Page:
Friday, 25 November 2011

Lessons in Language

Our English language is funny - a fat chance and slim chance are the same thing. ~J. Gustav White.

The English language is even funnier when you've forgotten how to speak it.

I was in a meeting at work this week (not a very interesting one at that). At this meeting, we were talking 'data'. Now I'm no technical genius and at school I was admittedly bad at maths, but somehow I've been roped into a fairly significant data-based project. So I'm in a meeting listening to non-stop talk about data and not understanding very much in the process.

I opened my mouth to contribute to the discussion and remembered I'd forgotten how to say the word 'data'. It may sound stupid but it's been a recurring issue for me lately. Is it day-ta or is it dar-ta? Somehow, somewhere, I've lost the ability to pronounce this ridiculously simple word.

I found myself having numerous conversations in my head over the past few weeks, questioning whether day-ta is the Australian English pronunciation and dar-ta the British English. I thought I'd worked it out.  

Day-ta is so obviously Australian. It sounds kind of American (think the 1983 movie, War Games) and my Aussie compatriots do like to embrace the American language. It follows that dar-ta is the true-blue British way of pronouncing the word. So when my Australian colleague then asked me how my dar-ta project was coming along, my theory was blown right out of the water.

Photo credit: woodleywonderworks

This expat's use of the English language is proving more challenging and confused the longer I live abroad.

Aside from the ominous changes to my accent (an Aussie lilt is starting to become a regular feature), I'm acquiring a strange new vocabulary containing a selection of words from the Canadian and Australian dictionaries sprinkled in amongst my own British lexicon. It's almost as if I'm creating a distinct pidgin English language over here - and one that only I seem able to understand.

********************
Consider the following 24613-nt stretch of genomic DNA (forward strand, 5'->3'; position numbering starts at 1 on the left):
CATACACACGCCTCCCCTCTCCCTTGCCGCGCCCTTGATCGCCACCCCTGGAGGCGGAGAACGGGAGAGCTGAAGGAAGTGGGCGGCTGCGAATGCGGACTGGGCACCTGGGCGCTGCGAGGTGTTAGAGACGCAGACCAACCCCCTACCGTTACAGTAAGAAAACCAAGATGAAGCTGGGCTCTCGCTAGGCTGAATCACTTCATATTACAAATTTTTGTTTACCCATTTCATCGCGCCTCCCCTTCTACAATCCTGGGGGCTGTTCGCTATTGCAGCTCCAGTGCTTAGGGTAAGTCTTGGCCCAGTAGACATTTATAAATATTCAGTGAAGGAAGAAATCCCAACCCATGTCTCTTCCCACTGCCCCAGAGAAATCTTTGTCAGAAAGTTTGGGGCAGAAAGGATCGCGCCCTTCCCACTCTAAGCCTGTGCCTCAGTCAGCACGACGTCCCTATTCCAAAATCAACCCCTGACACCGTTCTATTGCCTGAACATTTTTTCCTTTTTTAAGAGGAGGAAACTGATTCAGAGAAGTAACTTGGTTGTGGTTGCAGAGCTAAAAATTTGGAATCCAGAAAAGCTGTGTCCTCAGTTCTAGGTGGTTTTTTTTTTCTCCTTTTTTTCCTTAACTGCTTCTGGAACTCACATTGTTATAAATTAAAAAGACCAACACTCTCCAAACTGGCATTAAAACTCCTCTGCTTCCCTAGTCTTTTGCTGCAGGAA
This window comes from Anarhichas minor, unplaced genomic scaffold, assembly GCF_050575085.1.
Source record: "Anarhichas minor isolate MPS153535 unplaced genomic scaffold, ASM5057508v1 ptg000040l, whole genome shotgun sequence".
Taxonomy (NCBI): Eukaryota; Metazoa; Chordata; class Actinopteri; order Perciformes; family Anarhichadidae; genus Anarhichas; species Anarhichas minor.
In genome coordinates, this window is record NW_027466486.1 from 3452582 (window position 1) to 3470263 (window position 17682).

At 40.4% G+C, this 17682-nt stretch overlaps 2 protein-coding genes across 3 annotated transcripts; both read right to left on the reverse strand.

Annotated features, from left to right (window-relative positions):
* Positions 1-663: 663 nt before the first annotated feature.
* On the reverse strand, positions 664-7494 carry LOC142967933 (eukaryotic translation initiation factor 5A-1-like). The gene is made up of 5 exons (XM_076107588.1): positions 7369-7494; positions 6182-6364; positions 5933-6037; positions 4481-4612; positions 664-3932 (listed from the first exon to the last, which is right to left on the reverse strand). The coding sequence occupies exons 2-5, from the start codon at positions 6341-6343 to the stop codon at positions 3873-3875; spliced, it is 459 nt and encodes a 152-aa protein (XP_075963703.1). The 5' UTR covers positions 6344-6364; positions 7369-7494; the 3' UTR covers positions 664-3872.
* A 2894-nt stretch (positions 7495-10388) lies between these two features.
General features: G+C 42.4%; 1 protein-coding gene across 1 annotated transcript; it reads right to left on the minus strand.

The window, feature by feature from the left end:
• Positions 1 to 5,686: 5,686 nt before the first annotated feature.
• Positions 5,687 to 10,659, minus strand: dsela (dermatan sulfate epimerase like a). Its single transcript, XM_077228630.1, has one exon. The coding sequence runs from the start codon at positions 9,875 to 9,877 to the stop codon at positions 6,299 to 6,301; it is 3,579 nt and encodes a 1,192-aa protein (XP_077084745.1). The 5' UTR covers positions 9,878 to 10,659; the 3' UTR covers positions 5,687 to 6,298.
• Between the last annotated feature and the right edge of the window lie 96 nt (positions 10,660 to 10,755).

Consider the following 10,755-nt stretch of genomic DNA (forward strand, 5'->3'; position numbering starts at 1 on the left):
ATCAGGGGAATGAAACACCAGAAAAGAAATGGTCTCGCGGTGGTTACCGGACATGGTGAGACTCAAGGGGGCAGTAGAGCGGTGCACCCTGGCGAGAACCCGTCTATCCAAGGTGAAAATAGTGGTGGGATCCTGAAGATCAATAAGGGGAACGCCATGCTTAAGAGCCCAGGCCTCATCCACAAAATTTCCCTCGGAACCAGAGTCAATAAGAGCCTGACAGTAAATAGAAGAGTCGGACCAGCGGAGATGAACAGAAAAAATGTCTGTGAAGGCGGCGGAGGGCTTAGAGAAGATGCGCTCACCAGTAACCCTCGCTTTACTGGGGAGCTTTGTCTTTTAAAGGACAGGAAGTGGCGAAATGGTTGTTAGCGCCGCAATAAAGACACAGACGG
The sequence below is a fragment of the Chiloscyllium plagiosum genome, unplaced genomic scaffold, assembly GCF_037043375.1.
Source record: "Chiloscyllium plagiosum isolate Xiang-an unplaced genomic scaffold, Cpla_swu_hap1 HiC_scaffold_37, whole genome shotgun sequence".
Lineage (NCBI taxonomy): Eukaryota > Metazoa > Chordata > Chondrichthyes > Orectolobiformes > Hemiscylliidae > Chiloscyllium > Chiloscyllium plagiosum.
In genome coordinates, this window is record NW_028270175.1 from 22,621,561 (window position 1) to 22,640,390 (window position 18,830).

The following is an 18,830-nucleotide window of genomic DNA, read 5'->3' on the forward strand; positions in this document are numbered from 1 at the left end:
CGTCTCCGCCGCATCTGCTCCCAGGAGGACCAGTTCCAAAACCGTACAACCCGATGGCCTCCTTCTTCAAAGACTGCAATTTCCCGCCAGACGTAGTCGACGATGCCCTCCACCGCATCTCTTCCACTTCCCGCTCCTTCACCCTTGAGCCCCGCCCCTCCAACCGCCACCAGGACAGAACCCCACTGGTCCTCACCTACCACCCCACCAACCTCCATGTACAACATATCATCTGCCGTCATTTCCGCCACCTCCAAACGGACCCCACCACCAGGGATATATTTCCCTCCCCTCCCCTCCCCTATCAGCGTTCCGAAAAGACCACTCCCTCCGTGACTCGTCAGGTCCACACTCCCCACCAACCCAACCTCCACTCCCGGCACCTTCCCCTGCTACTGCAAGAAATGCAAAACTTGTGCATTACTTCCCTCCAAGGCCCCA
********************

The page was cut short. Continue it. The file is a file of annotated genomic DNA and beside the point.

I can only assume that this sort of thing happens to anyone who spends long periods of time away from the homeland. A strange pronunciation here, a uniquely foreign word there. A mongrel of a language as a result.

I now think and speak with an unusual mix of words and phrases. Alien terminology invades my repertoire and I'll sit up wondering where exactly that phrase or saying came from. Aussie friends at a bar might wonder why I've told them I'm heading off to the 'washroom' and it's not unusual to see an English relative wondering what on earth a 'boofhead' is.

There's probably only one cure for this language inadequacy mine. I'll need to book in a quick trip to the Motherland to sort things out and fix things up.  Five minutes with a couple of pals in the Old Dart will have me back to my former ways speaking the language of my forefathers with relative ease and in that most beautiful of dialects, the Basingstoke drawl.

Until I return, you'll find me in a corner, perplexed as always, asking that most important question of questions: is it pah-sta or par-sta? I honestly no longer know.

Do tell me about your own language inadequacies. Any unusual foreign words creeping into daily conversations with the 'locals'?

Sign up for regular email updates. It's easy and free.

Friday, 18 November 2011

Have Passport, Will Travel

NorthSouthEastWest: Expat Dispatches

It's the middle of November so you know what that means: it's time for our monthly virtual four-way blogfest. We are:

North: Linda in The Netherlands (
South: Russell in Australia (
East: Erica in Japan (
West: Maria in Canada (

This month's theme? What is the one item each of us can't imagine living expat life without.

So have a seat, get comfortable and come around the world with us as we explore four different items from four different perspectives:

Here at In Search of a Life Less Ordinary, Maria shares what matters most to her;

At Adventures in Expat Land, Erica demonstrates why paper beats rock and scissors every time;

At I Was an Expat Wife, I ponder whether it's possible to be too attached to my chosen item;

And at Expatria, Baby, Linda's all for throwing off the bowlines.

Without further ado, here's Maria's post, Have Passport, Will Travel...

I’m madly in love with my passport. It’s a very attractive navy blue, with a very unattractive photo of me on the first page. But what a treasure trove of memories lies within its covers: stamps and visas to wonderful places that I never thought I’d be lucky enough to visit. The few remaining blank pages — which seem so naked and vulnerable next to their more robust neighbours — are calling out to me, each one bursting with possibility.